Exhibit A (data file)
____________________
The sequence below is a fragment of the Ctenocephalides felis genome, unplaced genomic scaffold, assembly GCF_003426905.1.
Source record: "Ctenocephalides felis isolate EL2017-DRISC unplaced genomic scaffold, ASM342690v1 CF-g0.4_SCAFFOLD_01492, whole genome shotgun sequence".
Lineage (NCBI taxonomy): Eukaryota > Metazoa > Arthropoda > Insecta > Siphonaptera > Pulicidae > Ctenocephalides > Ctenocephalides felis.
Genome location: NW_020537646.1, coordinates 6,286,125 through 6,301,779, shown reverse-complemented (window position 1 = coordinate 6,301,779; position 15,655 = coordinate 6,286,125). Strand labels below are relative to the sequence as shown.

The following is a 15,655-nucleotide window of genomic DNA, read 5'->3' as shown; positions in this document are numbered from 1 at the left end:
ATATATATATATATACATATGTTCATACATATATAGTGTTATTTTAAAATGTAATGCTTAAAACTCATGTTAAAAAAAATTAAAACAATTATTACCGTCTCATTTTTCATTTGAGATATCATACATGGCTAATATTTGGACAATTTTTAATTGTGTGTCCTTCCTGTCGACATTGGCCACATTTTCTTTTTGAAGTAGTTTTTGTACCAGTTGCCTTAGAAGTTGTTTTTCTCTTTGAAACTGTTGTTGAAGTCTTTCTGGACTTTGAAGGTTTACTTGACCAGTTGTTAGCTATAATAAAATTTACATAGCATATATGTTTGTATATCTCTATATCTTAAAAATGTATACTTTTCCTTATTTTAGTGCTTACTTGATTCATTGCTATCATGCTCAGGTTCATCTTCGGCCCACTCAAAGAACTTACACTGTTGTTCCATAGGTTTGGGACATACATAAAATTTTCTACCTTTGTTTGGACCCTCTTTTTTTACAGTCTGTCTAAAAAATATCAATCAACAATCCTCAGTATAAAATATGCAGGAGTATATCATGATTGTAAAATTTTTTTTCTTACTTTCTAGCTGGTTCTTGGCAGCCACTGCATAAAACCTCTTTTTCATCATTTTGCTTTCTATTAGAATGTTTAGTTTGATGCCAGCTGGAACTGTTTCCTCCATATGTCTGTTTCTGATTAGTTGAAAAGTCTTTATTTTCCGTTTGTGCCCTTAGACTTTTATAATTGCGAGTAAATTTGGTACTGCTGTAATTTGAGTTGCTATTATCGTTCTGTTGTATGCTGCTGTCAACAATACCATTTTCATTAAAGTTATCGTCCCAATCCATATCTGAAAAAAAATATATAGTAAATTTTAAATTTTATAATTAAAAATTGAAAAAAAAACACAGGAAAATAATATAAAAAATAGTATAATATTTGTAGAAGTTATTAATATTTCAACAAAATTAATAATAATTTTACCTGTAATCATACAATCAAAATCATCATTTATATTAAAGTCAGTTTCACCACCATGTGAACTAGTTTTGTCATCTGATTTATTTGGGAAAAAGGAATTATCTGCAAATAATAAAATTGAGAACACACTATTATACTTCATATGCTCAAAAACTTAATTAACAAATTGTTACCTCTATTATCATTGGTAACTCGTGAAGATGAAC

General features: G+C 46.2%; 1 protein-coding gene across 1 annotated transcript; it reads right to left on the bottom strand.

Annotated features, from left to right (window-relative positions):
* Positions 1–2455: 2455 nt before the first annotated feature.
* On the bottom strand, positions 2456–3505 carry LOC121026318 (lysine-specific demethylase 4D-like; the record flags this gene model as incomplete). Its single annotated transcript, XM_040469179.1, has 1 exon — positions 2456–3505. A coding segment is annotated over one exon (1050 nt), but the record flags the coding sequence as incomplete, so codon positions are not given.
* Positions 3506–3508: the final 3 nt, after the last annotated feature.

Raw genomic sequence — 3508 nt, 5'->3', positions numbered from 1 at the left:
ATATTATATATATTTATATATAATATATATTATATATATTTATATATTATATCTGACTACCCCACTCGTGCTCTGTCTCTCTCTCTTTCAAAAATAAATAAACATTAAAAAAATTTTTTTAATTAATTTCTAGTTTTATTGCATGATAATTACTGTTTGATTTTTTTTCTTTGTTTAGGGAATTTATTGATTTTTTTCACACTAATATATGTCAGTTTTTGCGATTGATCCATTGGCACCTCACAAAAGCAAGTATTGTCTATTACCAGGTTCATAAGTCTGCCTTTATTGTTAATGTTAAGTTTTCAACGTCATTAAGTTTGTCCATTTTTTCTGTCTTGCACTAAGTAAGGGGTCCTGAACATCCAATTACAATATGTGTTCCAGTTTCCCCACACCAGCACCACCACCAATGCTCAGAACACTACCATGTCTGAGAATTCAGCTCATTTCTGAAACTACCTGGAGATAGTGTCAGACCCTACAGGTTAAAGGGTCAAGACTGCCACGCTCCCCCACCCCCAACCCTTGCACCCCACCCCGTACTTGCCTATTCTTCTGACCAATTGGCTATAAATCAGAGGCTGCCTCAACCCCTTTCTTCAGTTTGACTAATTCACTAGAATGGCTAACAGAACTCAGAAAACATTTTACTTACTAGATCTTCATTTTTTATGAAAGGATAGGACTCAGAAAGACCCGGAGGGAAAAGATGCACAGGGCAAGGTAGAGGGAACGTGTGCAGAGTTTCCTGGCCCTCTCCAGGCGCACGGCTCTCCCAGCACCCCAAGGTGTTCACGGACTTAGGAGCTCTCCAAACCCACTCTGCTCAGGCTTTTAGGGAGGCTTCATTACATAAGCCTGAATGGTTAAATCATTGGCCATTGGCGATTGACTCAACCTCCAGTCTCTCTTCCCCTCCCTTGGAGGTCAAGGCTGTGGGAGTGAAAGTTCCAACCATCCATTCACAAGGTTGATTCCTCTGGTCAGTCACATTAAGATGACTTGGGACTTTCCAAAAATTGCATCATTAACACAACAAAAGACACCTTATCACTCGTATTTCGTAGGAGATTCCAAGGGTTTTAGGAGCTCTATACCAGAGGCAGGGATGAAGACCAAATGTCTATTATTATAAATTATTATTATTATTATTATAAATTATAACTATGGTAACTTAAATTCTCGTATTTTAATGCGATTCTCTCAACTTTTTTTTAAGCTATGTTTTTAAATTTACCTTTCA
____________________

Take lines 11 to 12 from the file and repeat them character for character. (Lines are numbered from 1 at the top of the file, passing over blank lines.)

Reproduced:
* Positions 3506–3508: the final 3 nt, after the last annotated feature.

Raw genomic sequence — 3508 nt, 5'->3', positions numbered from 1 at the left: